Wednesday, August 09, 2006

Skunk'd

We always said Gorm was a country dog, but deep down I always wondered. He has the big floppy ears, the overactive tail, the big smile when he runs, the huge paws for running over snow or through a pond. But sometimes, en repose, he would have a faraway, almost aristocratic look -- the Doberman in him heard ice in a tumbler of whisky, or perhaps his Shepherd blood caught a German accent, long forgotten.

The voice we use for Gorm is unmistakably Gormy -- eager, silly and not very smart. Everything is amazing to Gorm, when we talk for him. "A walk? REALLY? A piece of paper? REALLY? Grass? REALLY? Wind? REALLY?" and so on. But again, I sometimes had the feeling that inside, he was feeling sorry for his high-bred self because he got stuck with such classless, ill-suited owners, or else he was pondering intergalactic physics and proving the Theory of Relativity before eating part of a rotting deer carcass and barfing it up, just for fun.

Well, chalk another one up for "REALLY?" Gorm got a skunk today. Or rather, a skunk got him.

At first, when he came inside, my nose didn't say "skunk." My nose said "OH MY GOD WHO THOUGHT IT WAS A GOOD IDEA TO COOK WILD ONIONS AND PIECES OF TIRES IN RANCID BEAR FAT IN MY BEDROOM?" It was that bad. But then I put my face close to his wriggling, happy body, and yup, it all became painfully clear.

I've scrubbed him down with hydrogen peroxide and baking soda and soap, but he still stinks. Tomato juice is a myth; any other suggestions?

11 comments:

  1. Chanel No. 5?

    As if Matt doesn't have enough in his life to make him sneeze!

    Best of luck deskunking your hound,

    Kris

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  2. Sheena2:26 AM

    "Tomato juice is a myth"

    Were you perhaps thinking of lemon juice? Because that's a standard recommendation for destinking a microwave; not sure about deskunking a dog.

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  3. Actually, tomato juice isn't a myth, but you have to completely drench him, and LEAVE IT ON for a few hours. Rinse. Then repeat as needed. (fyi - if there are any light coloured parts of him, they will be pink - you should have seen my friend's border collie!)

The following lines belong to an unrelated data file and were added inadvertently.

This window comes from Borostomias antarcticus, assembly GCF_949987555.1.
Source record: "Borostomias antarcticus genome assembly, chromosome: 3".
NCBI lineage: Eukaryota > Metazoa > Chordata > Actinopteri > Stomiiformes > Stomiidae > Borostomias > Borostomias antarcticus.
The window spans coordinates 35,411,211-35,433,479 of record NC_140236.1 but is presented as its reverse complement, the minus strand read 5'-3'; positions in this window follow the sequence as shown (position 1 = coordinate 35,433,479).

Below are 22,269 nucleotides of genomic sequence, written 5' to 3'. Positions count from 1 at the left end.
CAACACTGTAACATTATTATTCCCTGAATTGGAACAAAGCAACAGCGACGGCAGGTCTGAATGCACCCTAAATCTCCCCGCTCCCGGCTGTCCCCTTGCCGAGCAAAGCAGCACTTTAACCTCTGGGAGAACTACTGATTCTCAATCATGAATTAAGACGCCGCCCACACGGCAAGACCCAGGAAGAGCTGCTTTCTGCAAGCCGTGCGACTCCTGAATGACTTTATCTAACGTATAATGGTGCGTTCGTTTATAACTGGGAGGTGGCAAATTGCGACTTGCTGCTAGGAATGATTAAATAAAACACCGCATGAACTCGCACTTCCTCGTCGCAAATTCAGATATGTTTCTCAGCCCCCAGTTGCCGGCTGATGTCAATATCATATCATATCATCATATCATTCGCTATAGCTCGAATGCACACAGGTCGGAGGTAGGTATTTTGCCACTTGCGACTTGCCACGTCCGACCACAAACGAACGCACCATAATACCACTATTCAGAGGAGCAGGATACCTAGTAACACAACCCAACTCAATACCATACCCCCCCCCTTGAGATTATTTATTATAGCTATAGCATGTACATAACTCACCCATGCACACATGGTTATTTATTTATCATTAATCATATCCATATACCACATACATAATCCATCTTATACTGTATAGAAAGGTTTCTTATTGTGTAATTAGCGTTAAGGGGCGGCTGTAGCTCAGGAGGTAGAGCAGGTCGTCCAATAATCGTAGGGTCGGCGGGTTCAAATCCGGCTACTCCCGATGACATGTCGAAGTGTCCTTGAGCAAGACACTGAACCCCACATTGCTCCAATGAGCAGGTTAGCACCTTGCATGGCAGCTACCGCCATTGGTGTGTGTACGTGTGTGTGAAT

Also, and this is creepy but vet-recommended - vinegar and water douche (think Massengill).

    Poor Gorm! Poor you! Good luck.

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  4. No, I was thinking of tomato juice. But Canada is right -- you have to leave it on forever, as I've found out from extensive Web research.

    He smells OK now -- when he was still wet, he was stinky, but he's much better now. All hail peroxide and baking soda -- the miracle cleaner for ANYTHING!

    And...a douche? I mean, I know he's not-so-fresh, but...he's a boy dog!

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  5. But if you went with Massengil, think of the blog fodder!

    C'mon, Krup! Consider your readers!

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  6. Does intent and packaging make it a douche? Or is it orifice?

    *squirms*

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  7. I have heard that douche works well, but only because of the vinegar. So my suggestion would be a white vinegar bath, but if he smells better, you don't need to.

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  8. Here I was going to suggest Febreeze....

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  9. Wow. Talk about "emotion memory". When I was a kid, our dog got skunked at least once a year. We once resorted to "Emeraude". I kid not. That stuff could outstink anything.
    Cause I'm a wooooman...

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  10. Oh man, perfume on a dog. You know the stuff's toxic if you can use it on a dog. :p

    OK, I was thinking last night -- were douches recommended so I could POUR it on the dog? With the white vinegar? Not actually ADMINISTER it? I'm feeling slightly laughed-at, here.

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  11. Dear God, yes, POUR it on him!

    shudder

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